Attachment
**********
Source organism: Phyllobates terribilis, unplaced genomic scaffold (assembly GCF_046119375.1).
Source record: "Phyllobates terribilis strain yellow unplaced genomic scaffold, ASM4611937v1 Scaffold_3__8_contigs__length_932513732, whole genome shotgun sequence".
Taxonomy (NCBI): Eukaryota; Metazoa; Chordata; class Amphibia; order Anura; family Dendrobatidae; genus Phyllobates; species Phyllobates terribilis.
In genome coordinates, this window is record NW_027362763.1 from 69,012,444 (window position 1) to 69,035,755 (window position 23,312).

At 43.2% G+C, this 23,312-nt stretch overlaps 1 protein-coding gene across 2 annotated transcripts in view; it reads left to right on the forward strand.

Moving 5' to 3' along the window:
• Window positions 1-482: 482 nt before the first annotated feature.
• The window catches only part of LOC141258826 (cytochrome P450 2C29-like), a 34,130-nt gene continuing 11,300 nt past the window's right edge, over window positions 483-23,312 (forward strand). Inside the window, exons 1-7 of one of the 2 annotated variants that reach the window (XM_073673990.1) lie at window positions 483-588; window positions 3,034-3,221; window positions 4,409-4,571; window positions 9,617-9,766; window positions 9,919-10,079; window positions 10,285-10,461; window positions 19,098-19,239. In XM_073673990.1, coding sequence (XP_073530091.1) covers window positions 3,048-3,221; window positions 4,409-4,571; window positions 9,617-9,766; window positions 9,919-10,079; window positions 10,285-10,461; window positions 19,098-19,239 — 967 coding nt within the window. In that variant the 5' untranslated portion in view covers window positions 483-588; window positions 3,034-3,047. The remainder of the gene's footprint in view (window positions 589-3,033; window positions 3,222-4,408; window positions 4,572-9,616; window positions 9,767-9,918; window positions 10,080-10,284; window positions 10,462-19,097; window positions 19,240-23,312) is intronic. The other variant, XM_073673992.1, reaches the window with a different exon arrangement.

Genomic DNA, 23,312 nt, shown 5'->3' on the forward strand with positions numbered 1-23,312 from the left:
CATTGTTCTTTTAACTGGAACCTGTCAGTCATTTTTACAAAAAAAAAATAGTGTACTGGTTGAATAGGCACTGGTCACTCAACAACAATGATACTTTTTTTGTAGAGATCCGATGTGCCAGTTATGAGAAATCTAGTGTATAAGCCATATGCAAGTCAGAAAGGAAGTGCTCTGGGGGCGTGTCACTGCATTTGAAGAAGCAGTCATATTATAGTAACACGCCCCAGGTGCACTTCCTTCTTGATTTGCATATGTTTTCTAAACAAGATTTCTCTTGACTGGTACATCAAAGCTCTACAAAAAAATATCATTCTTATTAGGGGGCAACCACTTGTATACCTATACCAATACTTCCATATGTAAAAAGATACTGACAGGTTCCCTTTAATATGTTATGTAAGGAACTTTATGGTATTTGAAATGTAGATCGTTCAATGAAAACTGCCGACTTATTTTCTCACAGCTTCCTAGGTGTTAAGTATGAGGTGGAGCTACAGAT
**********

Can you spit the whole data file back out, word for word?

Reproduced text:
Source organism: Phyllobates terribilis, unplaced genomic scaffold (assembly GCF_046119375.1).
Source record: "Phyllobates terribilis strain yellow unplaced genomic scaffold, ASM4611937v1 Scaffold_3__8_contigs__length_932513732, whole genome shotgun sequence".
Taxonomy (NCBI): Eukaryota; Metazoa; Chordata; class Amphibia; order Anura; family Dendrobatidae; genus Phyllobates; species Phyllobates terribilis.
In genome coordinates, this window is record NW_027362763.1 from 69,012,444 (window position 1) to 69,035,755 (window position 23,312).

At 43.2% G+C, this 23,312-nt stretch overlaps 1 protein-coding gene across 2 annotated transcripts in view; it reads left to right on the forward strand.

Moving 5' to 3' along the window:
• Window positions 1-482: 482 nt before the first annotated feature.
• The window catches only part of LOC141258826 (cytochrome P450 2C29-like), a 34,130-nt gene continuing 11,300 nt past the window's right edge, over window positions 483-23,312 (forward strand). Inside the window, exons 1-7 of one of the 2 annotated variants that reach the window (XM_073673990.1) lie at window positions 483-588; window positions 3,034-3,221; window positions 4,409-4,571; window positions 9,617-9,766; window positions 9,919-10,079; window positions 10,285-10,461; window positions 19,098-19,239. In XM_073673990.1, coding sequence (XP_073530091.1) covers window positions 3,048-3,221; window positions 4,409-4,571; window positions 9,617-9,766; window positions 9,919-10,079; window positions 10,285-10,461; window positions 19,098-19,239 — 967 coding nt within the window. In that variant the 5' untranslated portion in view covers window positions 483-588; window positions 3,034-3,047. The remainder of the gene's footprint in view (window positions 589-3,033; window positions 3,222-4,408; window positions 4,572-9,616; window positions 9,767-9,918; window positions 10,080-10,284; window positions 10,462-19,097; window positions 19,240-23,312) is intronic. The other variant, XM_073673992.1, reaches the window with a different exon arrangement.

Genomic DNA, 23,312 nt, shown 5'->3' on the forward strand with positions numbered 1-23,312 from the left:
CATTGTTCTTTTAACTGGAACCTGTCAGTCATTTTTACAAAAAAAAAATAGTGTACTGGTTGAATAGGCACTGGTCACTCAACAACAATGATACTTTTTTTGTAGAGATCCGATGTGCCAGTTATGAGAAATCTAGTGTATAAGCCATATGCAAGTCAGAAAGGAAGTGCTCTGGGGGCGTGTCACTGCATTTGAAGAAGCAGTCATATTATAGTAACACGCCCCAGGTGCACTTCCTTCTTGATTTGCATATGTTTTCTAAACAAGATTTCTCTTGACTGGTACATCAAAGCTCTACAAAAAAATATCATTCTTATTAGGGGGCAACCACTTGTATACCTATACCAATACTTCCATATGTAAAAAGATACTGACAGGTTCCCTTTAATATGTTATGTAAGGAACTTTATGGTATTTGAAATGTAGATCGTTCAATGAAAACTGCCGACTTATTTTCTCACAGCTTCCTAGGTGTTAAGTATGAGGTGGAGCTACAGAT